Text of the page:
As millions of Americans filled out their midterm ballots, they had difficult decisions to make about K-12 education policy in their respective states.
For most races, the decision came down to weighing education priorities with minimizing crushing state budget deficits. Results were mixed.
In Oklahoma, a measure to increase education spending failed to gain popular support.
Yahoo's The Upshot reports,
In Oklahoma, only 20 percent of voters supported a measure requiring the state to spend an additional $830 million a year on education in order to match neighboring states' per-pupil spending.
Meanwhile in California, voters sided with business needs over schools, when it came to repealing a tax break, which would have meant increased revenue for education.
According to Education Week,
In cash-strapped California, voters rejected an initiative, backed by the state's largest teachers' union, that would have rolled back recently enacted corporate tax breaks.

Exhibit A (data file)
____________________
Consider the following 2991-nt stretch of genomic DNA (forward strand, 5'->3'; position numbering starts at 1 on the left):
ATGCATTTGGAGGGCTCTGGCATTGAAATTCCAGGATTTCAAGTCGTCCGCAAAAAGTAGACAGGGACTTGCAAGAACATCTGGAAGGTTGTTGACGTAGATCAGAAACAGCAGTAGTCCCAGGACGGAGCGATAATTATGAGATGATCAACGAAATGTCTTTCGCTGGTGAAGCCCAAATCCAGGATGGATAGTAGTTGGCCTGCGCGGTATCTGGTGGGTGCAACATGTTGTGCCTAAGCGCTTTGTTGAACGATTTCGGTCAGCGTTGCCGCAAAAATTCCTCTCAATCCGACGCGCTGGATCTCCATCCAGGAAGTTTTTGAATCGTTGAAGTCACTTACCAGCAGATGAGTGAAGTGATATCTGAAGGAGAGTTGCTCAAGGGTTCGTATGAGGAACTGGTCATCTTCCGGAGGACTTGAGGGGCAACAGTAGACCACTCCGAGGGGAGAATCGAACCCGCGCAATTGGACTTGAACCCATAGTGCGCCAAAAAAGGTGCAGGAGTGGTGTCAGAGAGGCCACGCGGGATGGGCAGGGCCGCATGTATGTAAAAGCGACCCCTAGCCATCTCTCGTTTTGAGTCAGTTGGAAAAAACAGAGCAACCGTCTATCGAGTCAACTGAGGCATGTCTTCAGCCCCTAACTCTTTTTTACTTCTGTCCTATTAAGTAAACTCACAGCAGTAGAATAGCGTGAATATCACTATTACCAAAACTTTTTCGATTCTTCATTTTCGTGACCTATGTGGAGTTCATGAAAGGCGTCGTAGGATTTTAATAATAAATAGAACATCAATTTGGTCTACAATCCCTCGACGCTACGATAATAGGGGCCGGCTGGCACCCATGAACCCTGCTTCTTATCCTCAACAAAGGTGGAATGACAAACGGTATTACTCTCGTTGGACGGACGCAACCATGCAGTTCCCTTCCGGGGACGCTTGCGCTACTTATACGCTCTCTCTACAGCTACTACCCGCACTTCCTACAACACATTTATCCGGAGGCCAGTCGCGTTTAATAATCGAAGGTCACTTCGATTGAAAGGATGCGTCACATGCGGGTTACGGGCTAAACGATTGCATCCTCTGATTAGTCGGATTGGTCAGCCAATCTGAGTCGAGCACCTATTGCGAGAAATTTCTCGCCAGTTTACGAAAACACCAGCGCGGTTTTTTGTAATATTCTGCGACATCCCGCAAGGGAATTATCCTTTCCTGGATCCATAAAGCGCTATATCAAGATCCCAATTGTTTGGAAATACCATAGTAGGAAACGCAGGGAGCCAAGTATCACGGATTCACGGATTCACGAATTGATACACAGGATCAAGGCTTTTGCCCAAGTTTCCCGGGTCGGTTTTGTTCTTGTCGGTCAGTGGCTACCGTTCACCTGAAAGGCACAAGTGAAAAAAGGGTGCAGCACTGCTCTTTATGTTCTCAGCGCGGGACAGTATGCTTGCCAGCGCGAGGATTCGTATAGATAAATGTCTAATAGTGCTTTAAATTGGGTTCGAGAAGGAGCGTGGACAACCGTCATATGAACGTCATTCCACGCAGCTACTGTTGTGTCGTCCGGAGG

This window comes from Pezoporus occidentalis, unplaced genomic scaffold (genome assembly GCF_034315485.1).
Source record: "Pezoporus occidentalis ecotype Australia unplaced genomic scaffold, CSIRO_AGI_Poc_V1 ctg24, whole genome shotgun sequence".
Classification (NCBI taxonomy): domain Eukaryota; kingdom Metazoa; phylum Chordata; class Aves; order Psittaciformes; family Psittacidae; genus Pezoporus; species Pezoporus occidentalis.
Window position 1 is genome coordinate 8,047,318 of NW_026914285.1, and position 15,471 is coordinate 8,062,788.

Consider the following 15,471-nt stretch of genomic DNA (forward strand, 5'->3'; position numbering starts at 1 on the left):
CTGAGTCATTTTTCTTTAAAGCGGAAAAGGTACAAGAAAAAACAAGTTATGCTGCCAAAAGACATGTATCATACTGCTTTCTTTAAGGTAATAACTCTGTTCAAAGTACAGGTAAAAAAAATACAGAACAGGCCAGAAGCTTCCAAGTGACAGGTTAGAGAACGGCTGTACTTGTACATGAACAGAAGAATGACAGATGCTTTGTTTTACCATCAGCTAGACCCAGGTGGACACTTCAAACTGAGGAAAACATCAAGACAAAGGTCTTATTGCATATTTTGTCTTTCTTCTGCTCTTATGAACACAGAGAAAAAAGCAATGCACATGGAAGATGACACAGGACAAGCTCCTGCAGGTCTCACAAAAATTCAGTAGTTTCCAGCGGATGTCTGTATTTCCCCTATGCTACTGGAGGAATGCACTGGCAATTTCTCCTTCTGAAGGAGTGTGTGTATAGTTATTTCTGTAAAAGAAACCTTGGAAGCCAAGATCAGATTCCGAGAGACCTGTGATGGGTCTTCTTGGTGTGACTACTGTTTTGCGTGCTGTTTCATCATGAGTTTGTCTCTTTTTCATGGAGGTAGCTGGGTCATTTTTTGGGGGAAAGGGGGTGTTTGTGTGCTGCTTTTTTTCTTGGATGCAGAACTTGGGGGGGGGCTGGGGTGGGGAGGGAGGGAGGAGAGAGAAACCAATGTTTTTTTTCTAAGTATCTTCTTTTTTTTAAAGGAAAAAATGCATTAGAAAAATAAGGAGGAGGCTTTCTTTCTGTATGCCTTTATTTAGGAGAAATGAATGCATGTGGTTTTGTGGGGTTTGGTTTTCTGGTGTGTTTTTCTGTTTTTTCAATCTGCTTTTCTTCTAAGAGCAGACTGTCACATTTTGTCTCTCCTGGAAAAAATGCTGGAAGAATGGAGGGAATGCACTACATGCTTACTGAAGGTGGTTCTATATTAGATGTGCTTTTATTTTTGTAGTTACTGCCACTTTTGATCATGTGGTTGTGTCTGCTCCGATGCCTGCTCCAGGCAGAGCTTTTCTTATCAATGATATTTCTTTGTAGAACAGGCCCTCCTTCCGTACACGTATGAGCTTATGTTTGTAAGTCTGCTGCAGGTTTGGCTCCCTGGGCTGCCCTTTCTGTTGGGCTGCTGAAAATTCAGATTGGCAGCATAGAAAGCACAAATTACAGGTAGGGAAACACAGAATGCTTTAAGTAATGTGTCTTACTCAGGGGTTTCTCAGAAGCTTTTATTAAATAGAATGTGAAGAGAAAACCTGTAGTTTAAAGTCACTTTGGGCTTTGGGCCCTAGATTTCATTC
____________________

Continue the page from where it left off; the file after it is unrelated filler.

In other states, like Florida and Arizona, voters came out in support of education and blocked legislators trying to cut back on spending.
According to The Miami Herald, Floridians "reaffirmed their commitment to small class sizes" by defeating an amendment that would have rolled back legal restrictions on the amount of students per classroom.
Similarly, Arizona voters rejected a proposition that would allow legislators to take funds from an early childhood program to put toward reducing the budget deficit, the Arizona Daily Star reports.
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